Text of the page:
As children, we were often assured by grandparents that the axe we were
using to cut kindling was the very axe that George Washington used to cut
down his father's cherry tree. "Of course", they would say, "its handle has
been replaced four times and it's had two new heads since then."
At 11:55 AM 10/25/2015 +0000, you wrote:
>Some people are disappointed, after having visited the Mary Rose in
>Portsmouth Dockyard, as they expected more of the ship to have
>In reality there is substantially more of the Mary Rose, that faced
>the French in 1545, than that of HMS Victory, in the adjacent dry
>dock, that faced the French in 1805.
>Over the two centuries since the Battle of Trafalgar most of Victory
>has been replaced. The masts have been replaced numerous times, not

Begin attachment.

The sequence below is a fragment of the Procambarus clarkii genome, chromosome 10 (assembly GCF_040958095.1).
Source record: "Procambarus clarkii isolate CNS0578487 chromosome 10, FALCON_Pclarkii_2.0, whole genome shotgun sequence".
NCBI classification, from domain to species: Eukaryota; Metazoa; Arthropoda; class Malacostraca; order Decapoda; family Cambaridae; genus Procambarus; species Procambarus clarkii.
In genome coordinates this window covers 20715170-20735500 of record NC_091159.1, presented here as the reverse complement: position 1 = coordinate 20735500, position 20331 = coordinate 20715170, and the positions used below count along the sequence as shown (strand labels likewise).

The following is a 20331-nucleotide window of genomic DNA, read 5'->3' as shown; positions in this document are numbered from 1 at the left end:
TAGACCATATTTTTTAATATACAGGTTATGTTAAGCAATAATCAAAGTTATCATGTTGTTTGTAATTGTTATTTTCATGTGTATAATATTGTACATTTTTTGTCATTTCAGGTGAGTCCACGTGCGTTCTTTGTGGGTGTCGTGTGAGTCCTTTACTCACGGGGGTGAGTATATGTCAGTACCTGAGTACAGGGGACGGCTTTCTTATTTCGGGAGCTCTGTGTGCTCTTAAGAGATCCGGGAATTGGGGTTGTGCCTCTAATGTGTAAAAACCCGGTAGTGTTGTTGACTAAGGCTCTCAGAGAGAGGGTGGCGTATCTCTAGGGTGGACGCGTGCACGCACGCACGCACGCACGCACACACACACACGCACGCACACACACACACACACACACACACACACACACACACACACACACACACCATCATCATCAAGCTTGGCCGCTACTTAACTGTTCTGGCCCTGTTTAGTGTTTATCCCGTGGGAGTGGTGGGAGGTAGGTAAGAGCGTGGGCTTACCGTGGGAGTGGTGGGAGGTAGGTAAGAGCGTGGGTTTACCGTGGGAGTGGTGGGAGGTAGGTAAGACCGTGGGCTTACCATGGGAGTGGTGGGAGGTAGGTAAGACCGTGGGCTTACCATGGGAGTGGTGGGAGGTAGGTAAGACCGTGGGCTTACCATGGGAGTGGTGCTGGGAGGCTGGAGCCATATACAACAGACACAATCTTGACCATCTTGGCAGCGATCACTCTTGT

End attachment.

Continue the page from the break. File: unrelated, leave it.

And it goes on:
>taking into account that they were originally shot away in the battle
>and the ship was left as a floating hulk.
>HMS Warrior, which is berthed just outside the naval dockyard, and
>impresses all who venture aboard her, are in most cases unaware that
>only the hull is original. Everything else is a facsimile.
>I suppose the same can now be said of the 'Cutty Sark' and the 'SS
>On 10/25/15, John Wood <[log in to unmask]> wrote:
>> Similar to Trigger's broom in 'Only Fools and Horses'?
>> On 10/25/15, Peter Laurie <[log in to unmask]> wrote:
>>> When I was a student I had a summer job as a scaffolders' labourer. One
>>> our jobs was the east end of Kings College Chapel. The very old man who
>>> the stonemasons came to check our work and as a treat I was allowed up on
>>> the roof too.
>>> I said what a privilege it was to be amongst all this ancient stonework.
>>> said 'Don't you worry booy, there's nothing you can see that's more than
>>> years old.'
>>> The moral being, I suppose, that the idea in the stones is reproduced
>>> generation after generation. It doesn't matter that the current stones
>>> So, when ISIL has gone away, the ideas at Palmyra can be released once
>>> from the rock.